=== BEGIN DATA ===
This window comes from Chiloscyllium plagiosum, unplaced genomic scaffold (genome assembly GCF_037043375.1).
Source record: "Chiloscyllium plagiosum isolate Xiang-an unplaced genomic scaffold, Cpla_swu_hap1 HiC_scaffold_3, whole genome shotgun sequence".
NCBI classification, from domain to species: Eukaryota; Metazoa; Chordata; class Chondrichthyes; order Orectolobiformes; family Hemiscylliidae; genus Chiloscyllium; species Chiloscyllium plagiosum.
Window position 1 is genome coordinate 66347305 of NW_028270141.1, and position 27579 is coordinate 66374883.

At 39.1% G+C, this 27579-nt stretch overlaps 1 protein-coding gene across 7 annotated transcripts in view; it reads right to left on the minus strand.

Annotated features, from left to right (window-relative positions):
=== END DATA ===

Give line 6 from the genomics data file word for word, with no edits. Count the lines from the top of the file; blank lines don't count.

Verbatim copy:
Annotated features, from left to right (window-relative positions):